On 12/09/2007, Youness Ayaita <[EMAIL PROTECTED]> wrote:

> The no-justification argues that it doesn't make sense to introduce
> 'existence' as a property, or expressed in another way, that it is not
> possible to meaningfully separate (imaginable) things that have the
> (hypothetic) property that they 'exist' from (imaginable) things
> without that property. This leaves us with two options if we still
> want to use the concept of existence given by the everyday theory:
> that the ensemble of (imaginable) things is empty or that every
> (imaginable) thing has the property that it exists. The property is
> degenerate, it does not separate some (imaginable) things from others.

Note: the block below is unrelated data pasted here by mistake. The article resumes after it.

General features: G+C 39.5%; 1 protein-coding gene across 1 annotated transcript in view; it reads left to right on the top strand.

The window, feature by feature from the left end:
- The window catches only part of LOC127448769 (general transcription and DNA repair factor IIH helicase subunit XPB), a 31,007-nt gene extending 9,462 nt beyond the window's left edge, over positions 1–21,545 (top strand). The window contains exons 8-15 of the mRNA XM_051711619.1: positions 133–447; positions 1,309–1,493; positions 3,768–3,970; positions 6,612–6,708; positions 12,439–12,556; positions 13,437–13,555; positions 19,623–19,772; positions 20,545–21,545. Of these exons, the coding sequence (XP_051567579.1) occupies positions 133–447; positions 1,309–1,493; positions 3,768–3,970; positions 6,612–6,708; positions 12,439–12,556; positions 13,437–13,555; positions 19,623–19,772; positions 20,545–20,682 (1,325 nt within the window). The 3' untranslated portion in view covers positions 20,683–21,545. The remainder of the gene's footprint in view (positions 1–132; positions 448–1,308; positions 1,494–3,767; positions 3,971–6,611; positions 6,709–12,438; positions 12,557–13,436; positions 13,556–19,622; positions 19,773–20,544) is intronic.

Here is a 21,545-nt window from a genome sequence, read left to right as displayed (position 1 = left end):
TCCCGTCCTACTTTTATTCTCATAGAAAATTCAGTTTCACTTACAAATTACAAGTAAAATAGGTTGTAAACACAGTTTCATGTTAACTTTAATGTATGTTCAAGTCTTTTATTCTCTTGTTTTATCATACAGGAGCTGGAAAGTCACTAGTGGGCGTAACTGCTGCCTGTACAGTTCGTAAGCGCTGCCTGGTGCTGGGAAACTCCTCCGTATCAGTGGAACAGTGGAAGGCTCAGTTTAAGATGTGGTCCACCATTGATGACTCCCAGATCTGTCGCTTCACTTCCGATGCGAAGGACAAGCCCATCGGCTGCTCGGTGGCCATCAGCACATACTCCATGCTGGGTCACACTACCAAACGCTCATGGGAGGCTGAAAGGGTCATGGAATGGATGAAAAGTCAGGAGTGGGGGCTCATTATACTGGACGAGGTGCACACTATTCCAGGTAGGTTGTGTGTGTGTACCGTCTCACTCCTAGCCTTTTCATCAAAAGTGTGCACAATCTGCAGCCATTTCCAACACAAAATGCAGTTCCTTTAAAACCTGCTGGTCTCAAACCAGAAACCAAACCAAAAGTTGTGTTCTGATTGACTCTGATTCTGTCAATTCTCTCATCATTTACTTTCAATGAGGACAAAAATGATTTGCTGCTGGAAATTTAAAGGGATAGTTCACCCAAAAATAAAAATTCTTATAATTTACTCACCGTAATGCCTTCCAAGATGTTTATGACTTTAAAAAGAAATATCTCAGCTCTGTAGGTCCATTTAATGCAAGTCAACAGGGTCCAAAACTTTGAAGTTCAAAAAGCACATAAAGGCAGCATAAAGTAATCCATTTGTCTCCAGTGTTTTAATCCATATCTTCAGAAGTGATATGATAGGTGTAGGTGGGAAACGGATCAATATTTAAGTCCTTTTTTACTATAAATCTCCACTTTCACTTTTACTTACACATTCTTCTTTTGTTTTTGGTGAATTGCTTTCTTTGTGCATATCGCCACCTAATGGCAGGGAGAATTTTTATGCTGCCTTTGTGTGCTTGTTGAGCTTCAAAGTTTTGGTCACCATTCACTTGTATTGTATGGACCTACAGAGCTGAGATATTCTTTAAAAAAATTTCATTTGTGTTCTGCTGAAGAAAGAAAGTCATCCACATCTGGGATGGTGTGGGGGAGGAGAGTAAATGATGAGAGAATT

> Since, in our everyday theory, we say that things surrounding us
> exist, we must consequently take the second option: that every
> (imaginable) thing has the property that it exists. This is the
> Everything ensemble.

Are you aware that "existence is not a property" was Immanuel Kant's
answer to the ontological argument for the existence of God? Kant,
however, did not derive modal realism from this.

http://www.philosophyofreligion.info/existenceisnotapredicate.html




-- 
Stathis Papaioannou

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